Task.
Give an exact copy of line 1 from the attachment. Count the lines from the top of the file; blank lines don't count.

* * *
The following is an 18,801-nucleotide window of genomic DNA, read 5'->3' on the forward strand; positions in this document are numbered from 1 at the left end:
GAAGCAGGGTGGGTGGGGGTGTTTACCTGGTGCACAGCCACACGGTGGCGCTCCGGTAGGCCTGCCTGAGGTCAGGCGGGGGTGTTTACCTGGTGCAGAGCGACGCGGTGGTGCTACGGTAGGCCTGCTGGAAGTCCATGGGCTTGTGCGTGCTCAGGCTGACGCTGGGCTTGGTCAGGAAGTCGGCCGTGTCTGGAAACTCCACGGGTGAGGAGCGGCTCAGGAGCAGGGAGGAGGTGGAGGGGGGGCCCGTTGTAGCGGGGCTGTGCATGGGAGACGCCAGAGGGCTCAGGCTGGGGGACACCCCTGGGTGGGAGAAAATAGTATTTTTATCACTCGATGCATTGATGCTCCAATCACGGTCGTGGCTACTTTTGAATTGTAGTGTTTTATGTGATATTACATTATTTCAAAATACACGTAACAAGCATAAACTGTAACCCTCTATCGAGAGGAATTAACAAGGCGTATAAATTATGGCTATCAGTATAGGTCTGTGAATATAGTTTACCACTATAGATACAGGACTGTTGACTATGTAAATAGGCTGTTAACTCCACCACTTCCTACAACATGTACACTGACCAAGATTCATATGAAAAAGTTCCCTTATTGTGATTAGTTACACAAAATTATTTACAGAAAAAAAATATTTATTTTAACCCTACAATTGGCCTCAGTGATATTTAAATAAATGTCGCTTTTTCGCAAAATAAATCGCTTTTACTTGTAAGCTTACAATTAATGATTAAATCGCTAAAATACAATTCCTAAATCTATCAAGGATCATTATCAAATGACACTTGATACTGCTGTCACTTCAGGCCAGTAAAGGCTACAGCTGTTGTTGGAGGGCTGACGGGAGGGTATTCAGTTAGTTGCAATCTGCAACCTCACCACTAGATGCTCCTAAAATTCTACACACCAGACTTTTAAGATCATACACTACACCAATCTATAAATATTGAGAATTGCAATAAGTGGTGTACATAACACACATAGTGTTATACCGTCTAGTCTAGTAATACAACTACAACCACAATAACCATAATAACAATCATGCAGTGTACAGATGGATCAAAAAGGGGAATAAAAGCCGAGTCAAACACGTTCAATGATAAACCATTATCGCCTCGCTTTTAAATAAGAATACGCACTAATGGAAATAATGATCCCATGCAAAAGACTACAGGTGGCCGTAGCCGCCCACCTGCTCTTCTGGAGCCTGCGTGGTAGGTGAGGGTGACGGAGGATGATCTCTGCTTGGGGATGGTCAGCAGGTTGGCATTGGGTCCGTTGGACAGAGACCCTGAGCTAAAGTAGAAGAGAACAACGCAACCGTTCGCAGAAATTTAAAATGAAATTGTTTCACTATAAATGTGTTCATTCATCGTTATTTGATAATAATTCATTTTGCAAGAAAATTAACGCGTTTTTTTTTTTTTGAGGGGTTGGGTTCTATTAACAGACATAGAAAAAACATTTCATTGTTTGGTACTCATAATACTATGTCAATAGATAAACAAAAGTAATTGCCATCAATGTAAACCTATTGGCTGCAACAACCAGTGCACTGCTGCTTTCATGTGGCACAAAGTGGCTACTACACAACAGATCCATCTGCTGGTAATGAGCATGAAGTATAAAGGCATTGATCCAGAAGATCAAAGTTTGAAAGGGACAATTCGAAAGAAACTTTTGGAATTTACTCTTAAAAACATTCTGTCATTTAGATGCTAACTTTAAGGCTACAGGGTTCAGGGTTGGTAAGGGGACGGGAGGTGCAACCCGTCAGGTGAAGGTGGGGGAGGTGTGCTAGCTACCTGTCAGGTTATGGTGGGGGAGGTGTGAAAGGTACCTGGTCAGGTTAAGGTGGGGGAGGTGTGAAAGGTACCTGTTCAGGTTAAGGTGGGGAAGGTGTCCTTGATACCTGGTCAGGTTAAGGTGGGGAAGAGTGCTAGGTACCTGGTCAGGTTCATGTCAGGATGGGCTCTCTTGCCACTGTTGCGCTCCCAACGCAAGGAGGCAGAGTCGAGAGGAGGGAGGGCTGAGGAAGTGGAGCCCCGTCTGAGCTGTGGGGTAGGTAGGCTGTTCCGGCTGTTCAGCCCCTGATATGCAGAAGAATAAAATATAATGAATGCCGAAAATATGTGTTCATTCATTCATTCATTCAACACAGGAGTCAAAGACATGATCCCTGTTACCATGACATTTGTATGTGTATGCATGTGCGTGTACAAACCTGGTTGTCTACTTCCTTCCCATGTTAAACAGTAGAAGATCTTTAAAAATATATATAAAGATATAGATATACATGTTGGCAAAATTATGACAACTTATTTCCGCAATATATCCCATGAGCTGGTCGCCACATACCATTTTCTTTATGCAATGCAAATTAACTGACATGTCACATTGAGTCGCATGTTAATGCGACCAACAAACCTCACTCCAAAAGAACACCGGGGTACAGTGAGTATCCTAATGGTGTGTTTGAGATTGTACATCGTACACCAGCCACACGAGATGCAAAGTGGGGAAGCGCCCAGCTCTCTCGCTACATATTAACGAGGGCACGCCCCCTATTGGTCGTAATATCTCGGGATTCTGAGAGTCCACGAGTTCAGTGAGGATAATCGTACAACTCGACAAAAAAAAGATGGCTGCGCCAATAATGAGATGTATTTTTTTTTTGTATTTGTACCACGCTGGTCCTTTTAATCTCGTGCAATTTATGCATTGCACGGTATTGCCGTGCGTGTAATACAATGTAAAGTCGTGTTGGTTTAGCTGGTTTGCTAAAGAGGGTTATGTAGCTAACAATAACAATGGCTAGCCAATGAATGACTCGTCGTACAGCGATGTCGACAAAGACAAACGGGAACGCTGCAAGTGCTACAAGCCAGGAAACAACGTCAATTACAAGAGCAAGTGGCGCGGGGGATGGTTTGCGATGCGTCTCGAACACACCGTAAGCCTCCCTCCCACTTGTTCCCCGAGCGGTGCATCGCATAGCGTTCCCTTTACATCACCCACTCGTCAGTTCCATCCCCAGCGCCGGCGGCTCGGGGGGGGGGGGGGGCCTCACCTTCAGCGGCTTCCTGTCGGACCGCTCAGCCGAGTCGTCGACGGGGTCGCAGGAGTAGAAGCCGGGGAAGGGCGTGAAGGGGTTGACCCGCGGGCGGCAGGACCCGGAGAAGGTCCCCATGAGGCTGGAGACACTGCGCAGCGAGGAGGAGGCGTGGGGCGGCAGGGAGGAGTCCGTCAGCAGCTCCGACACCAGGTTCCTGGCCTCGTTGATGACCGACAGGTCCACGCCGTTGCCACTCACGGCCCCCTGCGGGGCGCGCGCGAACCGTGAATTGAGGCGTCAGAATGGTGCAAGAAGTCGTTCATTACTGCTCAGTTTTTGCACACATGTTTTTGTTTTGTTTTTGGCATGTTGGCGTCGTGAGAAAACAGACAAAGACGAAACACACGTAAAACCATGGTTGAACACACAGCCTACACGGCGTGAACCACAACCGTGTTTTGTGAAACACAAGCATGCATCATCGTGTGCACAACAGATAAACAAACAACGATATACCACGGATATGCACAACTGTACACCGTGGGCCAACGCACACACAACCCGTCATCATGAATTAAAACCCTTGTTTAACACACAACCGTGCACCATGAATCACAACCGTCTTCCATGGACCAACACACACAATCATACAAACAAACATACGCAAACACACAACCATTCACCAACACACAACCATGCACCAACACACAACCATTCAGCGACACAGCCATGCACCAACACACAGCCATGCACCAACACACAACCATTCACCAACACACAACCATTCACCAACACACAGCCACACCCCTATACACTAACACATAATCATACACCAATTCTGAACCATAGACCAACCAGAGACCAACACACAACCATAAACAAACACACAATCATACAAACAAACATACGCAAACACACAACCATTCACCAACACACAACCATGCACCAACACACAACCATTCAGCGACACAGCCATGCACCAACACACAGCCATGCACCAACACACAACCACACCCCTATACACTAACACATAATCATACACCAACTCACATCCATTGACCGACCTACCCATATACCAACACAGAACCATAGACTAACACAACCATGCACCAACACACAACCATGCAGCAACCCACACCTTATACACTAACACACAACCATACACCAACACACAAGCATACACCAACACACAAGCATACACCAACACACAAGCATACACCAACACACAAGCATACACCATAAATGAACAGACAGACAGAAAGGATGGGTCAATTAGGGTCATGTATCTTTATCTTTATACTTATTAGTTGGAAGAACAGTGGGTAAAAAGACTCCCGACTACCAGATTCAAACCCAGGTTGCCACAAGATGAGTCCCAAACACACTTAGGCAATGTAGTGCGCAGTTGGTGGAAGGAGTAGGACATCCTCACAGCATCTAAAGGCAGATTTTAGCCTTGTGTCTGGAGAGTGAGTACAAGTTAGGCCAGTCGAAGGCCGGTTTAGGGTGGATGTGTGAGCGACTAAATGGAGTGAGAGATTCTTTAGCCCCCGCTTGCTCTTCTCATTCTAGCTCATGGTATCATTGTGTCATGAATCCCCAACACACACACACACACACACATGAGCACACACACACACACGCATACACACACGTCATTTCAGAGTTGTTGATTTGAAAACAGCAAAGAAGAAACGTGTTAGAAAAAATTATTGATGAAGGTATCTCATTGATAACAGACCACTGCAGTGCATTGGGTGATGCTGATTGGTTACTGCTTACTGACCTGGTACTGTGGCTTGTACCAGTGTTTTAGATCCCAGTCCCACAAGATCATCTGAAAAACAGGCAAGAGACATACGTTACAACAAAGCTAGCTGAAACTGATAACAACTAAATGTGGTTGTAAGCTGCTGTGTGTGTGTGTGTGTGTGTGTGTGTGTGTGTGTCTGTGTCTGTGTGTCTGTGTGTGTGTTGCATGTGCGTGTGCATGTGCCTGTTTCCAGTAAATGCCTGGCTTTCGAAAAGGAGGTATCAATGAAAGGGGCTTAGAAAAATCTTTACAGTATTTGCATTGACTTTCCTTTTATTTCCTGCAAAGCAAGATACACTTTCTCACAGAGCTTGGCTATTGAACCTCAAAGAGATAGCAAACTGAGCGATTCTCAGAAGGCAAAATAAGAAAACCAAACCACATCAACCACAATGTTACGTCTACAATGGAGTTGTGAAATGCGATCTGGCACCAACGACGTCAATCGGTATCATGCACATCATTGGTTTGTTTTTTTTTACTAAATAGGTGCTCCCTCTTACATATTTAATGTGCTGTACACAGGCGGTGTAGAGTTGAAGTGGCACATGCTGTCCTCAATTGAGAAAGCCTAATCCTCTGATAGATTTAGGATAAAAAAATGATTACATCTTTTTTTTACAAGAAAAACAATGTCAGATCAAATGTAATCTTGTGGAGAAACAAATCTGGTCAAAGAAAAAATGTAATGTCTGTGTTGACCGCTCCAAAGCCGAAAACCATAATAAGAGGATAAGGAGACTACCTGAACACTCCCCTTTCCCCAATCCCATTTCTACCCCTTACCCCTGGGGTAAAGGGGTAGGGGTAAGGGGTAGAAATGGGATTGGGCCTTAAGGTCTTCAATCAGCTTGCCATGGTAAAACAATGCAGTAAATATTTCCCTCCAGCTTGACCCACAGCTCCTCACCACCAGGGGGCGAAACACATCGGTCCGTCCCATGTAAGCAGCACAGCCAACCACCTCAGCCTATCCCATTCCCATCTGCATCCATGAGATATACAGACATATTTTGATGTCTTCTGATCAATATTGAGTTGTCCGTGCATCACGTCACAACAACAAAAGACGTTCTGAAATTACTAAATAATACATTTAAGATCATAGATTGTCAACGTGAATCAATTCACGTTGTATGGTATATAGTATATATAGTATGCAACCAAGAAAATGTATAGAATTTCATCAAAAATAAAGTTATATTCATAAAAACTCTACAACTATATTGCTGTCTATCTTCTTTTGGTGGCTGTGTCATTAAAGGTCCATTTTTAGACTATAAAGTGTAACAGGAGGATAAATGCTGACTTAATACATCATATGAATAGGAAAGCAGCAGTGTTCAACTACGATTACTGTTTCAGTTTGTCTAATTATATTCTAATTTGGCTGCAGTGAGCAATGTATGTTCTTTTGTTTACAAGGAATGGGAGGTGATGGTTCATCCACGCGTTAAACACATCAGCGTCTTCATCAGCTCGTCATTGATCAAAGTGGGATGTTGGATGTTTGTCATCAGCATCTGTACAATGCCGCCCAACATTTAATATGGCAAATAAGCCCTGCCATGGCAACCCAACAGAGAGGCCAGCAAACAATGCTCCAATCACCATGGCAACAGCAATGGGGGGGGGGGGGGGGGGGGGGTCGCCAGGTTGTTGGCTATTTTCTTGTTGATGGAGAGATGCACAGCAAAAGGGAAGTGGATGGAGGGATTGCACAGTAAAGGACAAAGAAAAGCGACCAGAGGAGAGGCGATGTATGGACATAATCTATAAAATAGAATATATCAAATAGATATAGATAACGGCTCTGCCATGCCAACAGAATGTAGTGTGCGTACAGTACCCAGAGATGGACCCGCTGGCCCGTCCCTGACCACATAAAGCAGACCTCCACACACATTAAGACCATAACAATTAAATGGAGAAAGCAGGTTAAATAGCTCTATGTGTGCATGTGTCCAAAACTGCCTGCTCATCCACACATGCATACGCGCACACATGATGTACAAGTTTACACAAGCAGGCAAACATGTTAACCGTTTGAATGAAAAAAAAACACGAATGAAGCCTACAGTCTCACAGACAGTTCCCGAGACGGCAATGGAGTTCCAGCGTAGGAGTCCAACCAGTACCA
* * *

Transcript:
The following is an 18,801-nucleotide window of genomic DNA, read 5'->3' on the forward strand; positions in this document are numbered from 1 at the left end: